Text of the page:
Menu

Search

Anne Power

Anne Power

Professor of Social Policy, London School of Economics and Political Science

Anne Power is a graduate in Modern Languages from the University of Manchester. She obtained the graduate Diploma in Social Administration at the London School of Economics in 1964 and an MA in Sociology from the University of Wisconsin in 1966. She taught in Tanzania, then worked with Martin Luther King’s ‘End Slums’ campaign in Chicago in 1966. On her return to Britain she was Warden at the Africa Centre in London from 1966-67 and then Friend’s Neighborhood House in Islington between 1967 and 1972 where she organized community based projects.

From 1972 to 1979 she was Coordinator of the North Islington Housing Rights Project reversing slum clearance in favor of regeneration, securing rehousing rights for ethnic minority and furnished tenants, developing estate based management and organizing tenant management co-operatives.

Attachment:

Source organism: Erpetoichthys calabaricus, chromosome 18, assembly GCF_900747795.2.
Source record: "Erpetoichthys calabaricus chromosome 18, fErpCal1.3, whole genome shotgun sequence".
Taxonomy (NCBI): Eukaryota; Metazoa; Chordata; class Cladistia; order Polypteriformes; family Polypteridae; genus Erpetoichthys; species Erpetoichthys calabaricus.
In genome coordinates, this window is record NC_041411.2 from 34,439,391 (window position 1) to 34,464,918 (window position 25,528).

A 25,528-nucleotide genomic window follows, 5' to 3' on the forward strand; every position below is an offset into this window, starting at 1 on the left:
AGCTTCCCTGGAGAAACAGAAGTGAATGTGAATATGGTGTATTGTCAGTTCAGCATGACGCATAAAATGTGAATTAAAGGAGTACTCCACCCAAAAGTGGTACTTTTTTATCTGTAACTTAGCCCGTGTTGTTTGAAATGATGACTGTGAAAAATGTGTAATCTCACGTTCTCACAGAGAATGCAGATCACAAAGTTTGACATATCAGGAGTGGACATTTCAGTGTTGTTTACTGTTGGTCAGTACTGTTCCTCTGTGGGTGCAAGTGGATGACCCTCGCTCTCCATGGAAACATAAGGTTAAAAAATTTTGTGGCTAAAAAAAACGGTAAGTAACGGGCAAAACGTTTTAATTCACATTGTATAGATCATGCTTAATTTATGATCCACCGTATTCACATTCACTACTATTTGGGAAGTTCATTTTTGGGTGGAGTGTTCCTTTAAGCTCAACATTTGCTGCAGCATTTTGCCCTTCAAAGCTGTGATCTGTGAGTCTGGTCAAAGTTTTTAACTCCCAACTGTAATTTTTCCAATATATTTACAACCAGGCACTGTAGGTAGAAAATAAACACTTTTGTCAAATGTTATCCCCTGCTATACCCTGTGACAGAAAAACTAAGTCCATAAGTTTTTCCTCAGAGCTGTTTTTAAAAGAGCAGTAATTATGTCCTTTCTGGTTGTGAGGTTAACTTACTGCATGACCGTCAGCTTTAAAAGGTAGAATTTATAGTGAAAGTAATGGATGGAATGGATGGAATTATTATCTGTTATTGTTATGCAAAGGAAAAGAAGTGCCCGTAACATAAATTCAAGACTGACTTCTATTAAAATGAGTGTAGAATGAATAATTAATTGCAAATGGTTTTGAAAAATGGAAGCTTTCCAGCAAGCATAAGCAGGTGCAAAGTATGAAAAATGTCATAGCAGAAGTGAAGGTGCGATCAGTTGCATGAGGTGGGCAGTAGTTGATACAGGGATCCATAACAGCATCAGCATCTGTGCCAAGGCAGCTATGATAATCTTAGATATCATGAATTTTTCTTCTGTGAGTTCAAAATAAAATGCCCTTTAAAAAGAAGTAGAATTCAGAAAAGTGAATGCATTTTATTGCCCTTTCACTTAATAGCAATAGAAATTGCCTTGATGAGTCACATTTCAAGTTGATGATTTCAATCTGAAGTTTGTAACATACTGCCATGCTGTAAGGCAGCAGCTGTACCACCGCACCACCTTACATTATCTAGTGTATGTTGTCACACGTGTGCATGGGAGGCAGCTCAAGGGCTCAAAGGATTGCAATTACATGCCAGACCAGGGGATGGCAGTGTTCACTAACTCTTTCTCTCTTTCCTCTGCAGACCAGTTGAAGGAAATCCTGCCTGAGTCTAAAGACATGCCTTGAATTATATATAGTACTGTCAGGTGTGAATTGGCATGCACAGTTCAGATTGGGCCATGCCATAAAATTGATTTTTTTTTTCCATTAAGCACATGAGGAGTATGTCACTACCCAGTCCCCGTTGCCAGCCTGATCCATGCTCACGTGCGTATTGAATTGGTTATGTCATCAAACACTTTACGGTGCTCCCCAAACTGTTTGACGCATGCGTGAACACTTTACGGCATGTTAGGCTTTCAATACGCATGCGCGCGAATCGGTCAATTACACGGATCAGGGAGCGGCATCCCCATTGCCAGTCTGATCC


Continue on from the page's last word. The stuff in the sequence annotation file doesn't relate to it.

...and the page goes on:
She was appointed national consultant to the Department for the Environment’s Priority Estates Project between 1979 and 1989 and helped local authorities in England and Wales to rescue run down estates. She also acted as advisor to the Welsh Office. In 1985 London University awarded her a PhD on the history of council housing and the emergence of unpopular estates.

In 1991, Anne Power became founding Director of the National Tenants Resource Centre, which opened in 1995 at Trafford Hall, Chester and provides residential training for people living and working in low-income communities.

Anne Power is Professor of Social Policy and Director of the post-graduate MSc/Diploma in Housing at the London School of Economics. Since 1987 she has been involved in European, American and international housing and urban problems and as a result has developed a new housing MSc/Diploma in international housing and social change.